10 Funny English Idioms You May Not Know
Tagged: funny english idioms
- July 26, 2015 at 9:17 pm #261
An idiom is an everyday figure of speech or metaphorical expression whose meaning cannot be taken literary. Idioms often go against the logical “rules of language and grammar” despite being commonly used by the language’s native speakers. If you look closely at the literal meaning of most idioms, you will realize they are often downright hilarious. Here is a list of some of the funniest English idioms you may not know, most of which are drawn from British English. Learn to speak like a regular Brit, mate!
1. Do a Devon Loch
Devon Loch was a racehorse that collapsed just short of the winning line of the 1956 Grand National race in the UK. If someone does a Devon Loch, they suddenly fail when everybody expects them to succeed or simply crumble at the very last minute when they were almost winning.
Example: It was shocking how Manchester United did a Devon Loch in the last minutes of the match against Arsenal.
2. Bob’s your uncle
This idiom is a catch phrase used when ‘everything is alright’ and means that something will be done, sorted or successful. It’s the British equivalent of “…and that’s that,” or “there you go!” How it is used is often quite funny.
Example: You want to go to the market? Go straight on until you reach the main road, take the first right, and Bob’s your uncle–you’re there!
3. Do a runner
When someone does a runner, he leaves a place in a hurry in order to avoid paying for something (like in a restaurant) or flees a difficult situation to escape punishment. Like many British idioms, this particular idiom originates from one of Shakespeare’s popular plays, Anthony and Cleopatra, a gripping story of romance and tragedy that was first performed in 1606.
Example: At this point, the con artist did a runner with all her money.
4. Enough to cobble dogs with
This incredulous phrase is used to refer to a surplus of anything. The humor in the image contained in the phrase becomes apparent when you consider that a cobbler repairs shoes. If a cobbler has enough leather to cobble an animal that has four feet, then that cobbler definitely has a surplus.
Example: We’ve got enough beer in this party to cobble dogs with.
5. Fall off the back of a lorry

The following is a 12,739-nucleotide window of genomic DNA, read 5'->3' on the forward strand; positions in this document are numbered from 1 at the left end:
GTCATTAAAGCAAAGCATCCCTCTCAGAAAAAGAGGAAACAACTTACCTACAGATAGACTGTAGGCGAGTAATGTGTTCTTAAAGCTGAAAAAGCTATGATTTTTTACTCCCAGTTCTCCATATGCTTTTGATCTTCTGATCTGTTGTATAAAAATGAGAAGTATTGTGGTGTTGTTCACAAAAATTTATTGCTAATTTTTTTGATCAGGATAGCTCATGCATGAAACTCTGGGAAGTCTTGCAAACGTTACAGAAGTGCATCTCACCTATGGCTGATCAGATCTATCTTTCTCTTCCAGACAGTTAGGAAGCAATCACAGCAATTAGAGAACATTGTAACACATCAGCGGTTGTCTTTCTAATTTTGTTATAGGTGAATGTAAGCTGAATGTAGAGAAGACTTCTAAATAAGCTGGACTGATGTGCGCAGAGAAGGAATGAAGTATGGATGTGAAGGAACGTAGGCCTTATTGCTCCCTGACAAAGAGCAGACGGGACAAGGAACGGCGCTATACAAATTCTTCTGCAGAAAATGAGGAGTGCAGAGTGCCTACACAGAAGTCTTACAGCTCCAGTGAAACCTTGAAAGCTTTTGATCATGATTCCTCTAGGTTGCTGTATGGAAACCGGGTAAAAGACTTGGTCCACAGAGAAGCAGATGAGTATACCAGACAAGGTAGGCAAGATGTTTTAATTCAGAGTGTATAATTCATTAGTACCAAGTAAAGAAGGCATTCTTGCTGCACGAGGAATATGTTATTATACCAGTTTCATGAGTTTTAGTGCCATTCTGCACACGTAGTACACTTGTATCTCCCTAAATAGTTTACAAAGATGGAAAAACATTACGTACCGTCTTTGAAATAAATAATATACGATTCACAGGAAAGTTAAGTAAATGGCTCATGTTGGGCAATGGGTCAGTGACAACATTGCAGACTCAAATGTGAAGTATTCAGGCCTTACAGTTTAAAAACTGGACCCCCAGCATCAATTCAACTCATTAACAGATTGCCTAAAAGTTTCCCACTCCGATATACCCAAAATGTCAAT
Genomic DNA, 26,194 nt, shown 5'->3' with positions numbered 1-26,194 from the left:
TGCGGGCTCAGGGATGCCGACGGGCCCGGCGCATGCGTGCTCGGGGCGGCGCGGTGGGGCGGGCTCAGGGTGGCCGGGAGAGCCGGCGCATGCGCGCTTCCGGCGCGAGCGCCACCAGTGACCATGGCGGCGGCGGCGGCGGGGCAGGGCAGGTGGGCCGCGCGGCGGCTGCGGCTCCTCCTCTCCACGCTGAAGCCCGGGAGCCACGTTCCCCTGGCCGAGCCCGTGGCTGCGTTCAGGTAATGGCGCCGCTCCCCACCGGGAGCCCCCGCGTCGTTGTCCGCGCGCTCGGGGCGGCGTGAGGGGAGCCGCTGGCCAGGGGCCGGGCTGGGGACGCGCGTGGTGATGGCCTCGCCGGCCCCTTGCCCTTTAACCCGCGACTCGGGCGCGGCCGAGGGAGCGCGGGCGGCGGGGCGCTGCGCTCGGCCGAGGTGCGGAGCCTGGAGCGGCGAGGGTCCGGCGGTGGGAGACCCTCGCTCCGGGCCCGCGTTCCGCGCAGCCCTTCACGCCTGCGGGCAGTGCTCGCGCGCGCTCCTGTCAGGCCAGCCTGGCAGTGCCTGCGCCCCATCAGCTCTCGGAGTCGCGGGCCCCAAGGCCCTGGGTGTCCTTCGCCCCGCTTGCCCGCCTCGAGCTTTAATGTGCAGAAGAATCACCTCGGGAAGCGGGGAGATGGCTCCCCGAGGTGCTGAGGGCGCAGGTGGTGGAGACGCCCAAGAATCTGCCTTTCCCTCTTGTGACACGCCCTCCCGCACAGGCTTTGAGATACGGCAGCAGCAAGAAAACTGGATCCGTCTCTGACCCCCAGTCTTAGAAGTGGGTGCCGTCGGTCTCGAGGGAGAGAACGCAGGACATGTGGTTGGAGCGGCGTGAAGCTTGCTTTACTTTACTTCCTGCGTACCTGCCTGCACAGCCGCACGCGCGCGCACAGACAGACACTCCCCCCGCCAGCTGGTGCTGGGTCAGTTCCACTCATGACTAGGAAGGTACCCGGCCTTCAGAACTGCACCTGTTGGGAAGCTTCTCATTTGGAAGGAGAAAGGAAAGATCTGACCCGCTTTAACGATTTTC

This is the British humorous way of saying you acquired something that was probably stolen, or you are trying to sell something that’s stolen or illegitimate. The American equivalent of the phrase is: “off the back of a truck.”
Example: I don’t know where you get this stuff. I suspect off the back of a lorry.
6. Hairy at the heel
This disparaging phrase was originally used by the British upper-crust to refer to someone who is ill-bred, dangerous or untrustworthy. The image of a hairy heel is indeed striking and funny.
Example: I can’t say I like Bob. I’ve once or twice had a row with him. He’s a bit hairy at the heels.
7. Cat’s arse
The humble cat’s arse–originally known as “felinus bottomus” to the ancient Greeks–is sometimes used to describe the facial expression adopted by a scorned woman. This rather vulgar phrase is apparently used because the (*) shape created by the woman’s lips resemble a cat’s backside.
Example: Bob won’t come to the pub with us–he’s afraid his wife will give him the ‘Cats Arse’ if he does.
8. For donkey’s years
This British expression jokingly alludes to the considerable length of years the animal works with nothing to show for it. If you have done something for donkey’s years, then you have done it for an awfully long time without any change or much to show for it.
Example: I’ve been a plumber for donkey’s years. It’s time for a change.
9. All talk and no trousers
Someone who is all talk and no trouser talks and thumps his chest a lot about doing big, important things, but doesn’t actually take any action. The thought of someone running his mouth with no trousers is funny.
Example: Be careful. Politicians are known to be all mouth and no trousers.
10. If you’ll pardon my French
“Pardon my French,” or “excuse my French” is an informal apology for the use of profane, swear or taboo words. The expression dates back to the 19th century when it was fashionable for Englishmen to use French words–a foreign language then–in conversation, knowing the listener may not understand.
Example: What she needs is a kick in the ass, if you‘ll excuse my French.
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